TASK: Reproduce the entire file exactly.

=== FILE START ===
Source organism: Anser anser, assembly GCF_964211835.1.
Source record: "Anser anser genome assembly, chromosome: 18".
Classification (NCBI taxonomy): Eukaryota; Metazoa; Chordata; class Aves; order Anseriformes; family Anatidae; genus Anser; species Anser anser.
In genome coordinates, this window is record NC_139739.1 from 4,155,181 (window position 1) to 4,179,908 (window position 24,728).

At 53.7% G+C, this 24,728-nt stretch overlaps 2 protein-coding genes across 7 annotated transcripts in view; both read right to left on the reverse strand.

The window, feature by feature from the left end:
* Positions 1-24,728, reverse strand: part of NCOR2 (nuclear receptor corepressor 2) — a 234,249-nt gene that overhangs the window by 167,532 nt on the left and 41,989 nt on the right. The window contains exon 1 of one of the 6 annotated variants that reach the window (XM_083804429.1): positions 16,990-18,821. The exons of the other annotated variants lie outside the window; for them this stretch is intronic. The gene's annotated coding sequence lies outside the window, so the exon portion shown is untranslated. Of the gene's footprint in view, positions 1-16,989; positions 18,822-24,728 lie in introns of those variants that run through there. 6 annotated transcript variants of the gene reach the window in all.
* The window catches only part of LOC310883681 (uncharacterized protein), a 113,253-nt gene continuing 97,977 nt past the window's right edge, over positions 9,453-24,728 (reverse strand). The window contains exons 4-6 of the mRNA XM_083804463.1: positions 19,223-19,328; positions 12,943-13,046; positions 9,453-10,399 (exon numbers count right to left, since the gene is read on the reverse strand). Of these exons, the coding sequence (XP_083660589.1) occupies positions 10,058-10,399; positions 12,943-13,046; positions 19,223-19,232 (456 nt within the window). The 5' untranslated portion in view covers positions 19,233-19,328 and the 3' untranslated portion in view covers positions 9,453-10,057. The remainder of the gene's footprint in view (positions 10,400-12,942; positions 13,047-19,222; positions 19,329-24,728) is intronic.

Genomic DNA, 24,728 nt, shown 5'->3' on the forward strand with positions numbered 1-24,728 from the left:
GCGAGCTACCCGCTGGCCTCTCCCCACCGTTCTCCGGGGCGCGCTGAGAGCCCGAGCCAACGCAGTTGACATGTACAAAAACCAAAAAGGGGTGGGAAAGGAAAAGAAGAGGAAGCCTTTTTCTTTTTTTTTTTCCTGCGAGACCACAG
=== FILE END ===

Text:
Source organism: Anser anser, assembly GCF_964211835.1.
Source record: "Anser anser genome assembly, chromosome: 18".
Classification (NCBI taxonomy): Eukaryota; Metazoa; Chordata; class Aves; order Anseriformes; family Anatidae; genus Anser; species Anser anser.
In genome coordinates, this window is record NC_139739.1 from 4,155,181 (window position 1) to 4,179,908 (window position 24,728).

At 53.7% G+C, this 24,728-nt stretch overlaps 2 protein-coding genes across 7 annotated transcripts in view; both read right to left on the reverse strand.

The window, feature by feature from the left end:
* Positions 1-24,728, reverse strand: part of NCOR2 (nuclear receptor corepressor 2) — a 234,249-nt gene that overhangs the window by 167,532 nt on the left and 41,989 nt on the right. The window contains exon 1 of one of the 6 annotated variants that reach the window (XM_083804429.1): positions 16,990-18,821. The exons of the other annotated variants lie outside the window; for them this stretch is intronic. The gene's annotated coding sequence lies outside the window, so the exon portion shown is untranslated. Of the gene's footprint in view, positions 1-16,989; positions 18,822-24,728 lie in introns of those variants that run through there. 6 annotated transcript variants of the gene reach the window in all.
* The window catches only part of LOC310883681 (uncharacterized protein), a 113,253-nt gene continuing 97,977 nt past the window's right edge, over positions 9,453-24,728 (reverse strand). The window contains exons 4-6 of the mRNA XM_083804463.1: positions 19,223-19,328; positions 12,943-13,046; positions 9,453-10,399 (exon numbers count right to left, since the gene is read on the reverse strand). Of these exons, the coding sequence (XP_083660589.1) occupies positions 10,058-10,399; positions 12,943-13,046; positions 19,223-19,232 (456 nt within the window). The 5' untranslated portion in view covers positions 19,233-19,328 and the 3' untranslated portion in view covers positions 9,453-10,057. The remainder of the gene's footprint in view (positions 10,400-12,942; positions 13,047-19,222; positions 19,329-24,728) is intronic.

Genomic DNA, 24,728 nt, shown 5'->3' on the forward strand with positions numbered 1-24,728 from the left:
GCGAGCTACCCGCTGGCCTCTCCCCACCGTTCTCCGGGGCGCGCTGAGAGCCCGAGCCAACGCAGTTGACATGTACAAAAACCAAAAAGGGGTGGGAAAGGAAAAGAAGAGGAAGCCTTTTTCTTTTTTTTTTTCCTGCGAGACCACAG